Misty White Crater

18 comments
Asia, Indonesia

Kawah Putih: Where Mist and Sulphuric Steam Meets

Volcanoes have been a part of Indonesian people’s lives since the very first people settled the islands. Due to its location within the Pacific ring of fire, Indonesia is blessed (or cursed?) with so many active volcanoes. People are accustomed with volcanic eruptions from time to time, from which fertile soil makes a new life for the survivors or their next generations.

Last year (I won’t be traveling anywhere until this December, so I dug up old memories), I went to a scenic volcanic crater in West Java province, about 3 hours drive from Jakarta, which is much known as Kawah Putih (White Crater). This place is pretty well-known among some Indonesians for its turquoise crater with white rocks and green hills around it. I visited this place at 6 am during weekdays and spotted very few visitors. Because it was still quite early in the morning, I could still see mist covering the hill around the crater. When the mist met the sulphuric steam from the crater, it created a magical scene right before my eyes which makes me feel like I’m in the middle of a fantasy movie set. This place might not be a tourism hotspot, but it is worth visiting if you have a flexible and not-too-tight schedule.

Rugged Terrain

Life, Inches Away from Death

Sulphur-Covered Shoes

Another View of Kawah Putih

Firewoods

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Based in Jakarta, always curious about the world, always fascinated by ancient temples, easily pleased by food.

18 thoughts on “Misty White Crater”

  1. Great pictures Bama! It looks like a hot spring, but I guess swimming isn’t such a good idea….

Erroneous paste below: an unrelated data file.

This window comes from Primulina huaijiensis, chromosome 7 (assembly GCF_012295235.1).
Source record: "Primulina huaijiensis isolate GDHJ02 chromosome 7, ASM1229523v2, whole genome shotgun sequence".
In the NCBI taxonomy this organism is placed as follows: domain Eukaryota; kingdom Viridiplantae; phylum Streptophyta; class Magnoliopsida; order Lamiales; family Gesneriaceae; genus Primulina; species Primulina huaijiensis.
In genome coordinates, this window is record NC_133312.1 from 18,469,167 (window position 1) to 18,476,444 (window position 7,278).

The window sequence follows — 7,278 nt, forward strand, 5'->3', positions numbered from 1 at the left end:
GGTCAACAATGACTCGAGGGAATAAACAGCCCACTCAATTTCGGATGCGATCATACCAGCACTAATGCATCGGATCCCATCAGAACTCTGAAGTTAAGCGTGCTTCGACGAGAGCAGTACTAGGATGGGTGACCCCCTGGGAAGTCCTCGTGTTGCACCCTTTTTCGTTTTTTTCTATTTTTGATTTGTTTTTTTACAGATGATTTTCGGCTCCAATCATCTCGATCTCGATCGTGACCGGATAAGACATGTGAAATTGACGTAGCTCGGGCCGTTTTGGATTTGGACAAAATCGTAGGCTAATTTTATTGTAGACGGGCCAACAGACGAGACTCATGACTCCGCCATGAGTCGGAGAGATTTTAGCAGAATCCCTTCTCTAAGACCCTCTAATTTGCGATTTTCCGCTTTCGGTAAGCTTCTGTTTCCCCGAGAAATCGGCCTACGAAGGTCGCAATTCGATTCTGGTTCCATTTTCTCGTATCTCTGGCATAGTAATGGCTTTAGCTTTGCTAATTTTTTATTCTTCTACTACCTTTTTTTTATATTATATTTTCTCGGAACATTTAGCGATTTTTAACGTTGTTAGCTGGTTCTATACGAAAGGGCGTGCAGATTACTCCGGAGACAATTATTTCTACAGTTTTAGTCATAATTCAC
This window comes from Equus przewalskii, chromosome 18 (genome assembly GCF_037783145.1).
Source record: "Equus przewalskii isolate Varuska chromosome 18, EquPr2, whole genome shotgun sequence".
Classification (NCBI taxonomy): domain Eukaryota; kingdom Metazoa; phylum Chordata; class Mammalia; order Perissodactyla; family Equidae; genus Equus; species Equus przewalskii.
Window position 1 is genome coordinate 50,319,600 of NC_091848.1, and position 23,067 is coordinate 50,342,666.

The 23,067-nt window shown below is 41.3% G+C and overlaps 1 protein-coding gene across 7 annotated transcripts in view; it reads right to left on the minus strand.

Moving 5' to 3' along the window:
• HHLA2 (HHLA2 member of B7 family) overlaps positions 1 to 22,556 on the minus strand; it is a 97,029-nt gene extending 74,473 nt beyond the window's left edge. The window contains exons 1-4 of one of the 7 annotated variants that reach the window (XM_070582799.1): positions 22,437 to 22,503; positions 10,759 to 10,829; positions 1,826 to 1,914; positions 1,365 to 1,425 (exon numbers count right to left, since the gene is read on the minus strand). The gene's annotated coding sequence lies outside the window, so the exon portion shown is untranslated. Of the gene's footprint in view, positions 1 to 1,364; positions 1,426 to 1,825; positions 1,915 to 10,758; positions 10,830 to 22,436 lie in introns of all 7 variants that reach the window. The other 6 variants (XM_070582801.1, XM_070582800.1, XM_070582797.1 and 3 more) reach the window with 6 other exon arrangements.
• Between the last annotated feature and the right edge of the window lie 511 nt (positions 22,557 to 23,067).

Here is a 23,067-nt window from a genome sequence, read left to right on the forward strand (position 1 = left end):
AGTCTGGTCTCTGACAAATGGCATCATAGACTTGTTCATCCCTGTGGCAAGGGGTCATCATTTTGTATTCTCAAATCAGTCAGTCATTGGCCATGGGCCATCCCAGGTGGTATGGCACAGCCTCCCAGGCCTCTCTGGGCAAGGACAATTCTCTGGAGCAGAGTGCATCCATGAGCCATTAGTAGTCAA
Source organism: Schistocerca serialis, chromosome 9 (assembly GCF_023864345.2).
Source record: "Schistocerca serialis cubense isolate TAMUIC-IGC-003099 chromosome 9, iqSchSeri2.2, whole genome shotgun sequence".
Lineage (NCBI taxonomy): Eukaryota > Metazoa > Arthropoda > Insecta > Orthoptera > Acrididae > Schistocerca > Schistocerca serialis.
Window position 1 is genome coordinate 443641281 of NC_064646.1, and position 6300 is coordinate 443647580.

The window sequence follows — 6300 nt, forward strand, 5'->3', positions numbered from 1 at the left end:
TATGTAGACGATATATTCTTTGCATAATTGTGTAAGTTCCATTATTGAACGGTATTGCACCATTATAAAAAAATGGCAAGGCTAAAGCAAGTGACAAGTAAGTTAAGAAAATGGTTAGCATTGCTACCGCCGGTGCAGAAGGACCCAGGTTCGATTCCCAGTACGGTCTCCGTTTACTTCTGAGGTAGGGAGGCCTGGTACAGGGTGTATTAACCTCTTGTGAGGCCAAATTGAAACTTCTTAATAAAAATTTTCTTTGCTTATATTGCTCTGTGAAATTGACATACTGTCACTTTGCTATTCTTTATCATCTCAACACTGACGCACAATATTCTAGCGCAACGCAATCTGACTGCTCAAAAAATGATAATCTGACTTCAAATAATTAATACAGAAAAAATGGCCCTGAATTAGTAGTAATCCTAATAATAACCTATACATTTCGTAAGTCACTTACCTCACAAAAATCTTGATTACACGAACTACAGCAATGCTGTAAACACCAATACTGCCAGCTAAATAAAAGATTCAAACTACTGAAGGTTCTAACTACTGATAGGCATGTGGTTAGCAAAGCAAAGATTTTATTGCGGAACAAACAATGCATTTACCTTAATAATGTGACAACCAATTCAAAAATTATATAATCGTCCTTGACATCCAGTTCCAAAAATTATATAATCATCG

Funny thing is I am currently writing a piece about Bali and its water palaces and how they all got destroyed by volcano eruptions. And yes, it’s a curse and a blessing. These volcanoes make the soil fertile and people on Bali have accepted eruptions as a part of their life.

    Now I am trying to figure out the history of Kings or Raja’s, which is quite complicated 🙂

    Emiel

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    • Thanks Emiel!
      Volcanoes indeed have been inseparable part of many Indonesian’s daily lives. The last major volcanic eruption was last year’s Mount Merapi’s eruption in Java. It destroyed many things and claimed so many lives. But now, people have returned to their homes and started new life, planted new crops, and life is back to normal again.
      I’m looking forward to reading your latest post about Bali!

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  2. Really beautiful photographs! Brings back many memories from when we were last there in 2005. I remember this one spot where there was this cave and when we walked past it the gases were so intense that we couldn’t breath at all. It was like walking on the moon. Very beautiful place and the drive up beautiful as well. I remember lots of people selling strawberries there. Definitely some place I’d love to return to and photograph more and it sounds like maybe early morning is a good time to go.

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    • There was a cave indeed, but when I went there it was closed (permanently I guess) for safety reasons.

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  3. That’s one beautiful place indeed, Bama, more so because of it’s ambiance that’s similar to what we see in a fantasy movie et as you said. Thank you for sharing it with us!

    p.s.

    I’ve been doing “foot photography” since 2009 so I kinda like that photo where you did the same.

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    • Thanks Sony!
      Well, as an additional information: it was quite eerie actually.
      Oh and btw I did notice your foot photography. That means you always have to bring your camera every time you go, so you can do your foot photography anytime, anywhere. 🙂

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    • Wow, Sony, I’m really humbled. Many thanks for the award and I will surely write my own post about it and pass the award to other bloggers.

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  4. Pingback: A Nostalgic Escape in Bandung « What an Amazing World!

    • Oh really? I’ll be revisiting this place this December. Who knows we might bump into each other there! 🙂

      Like

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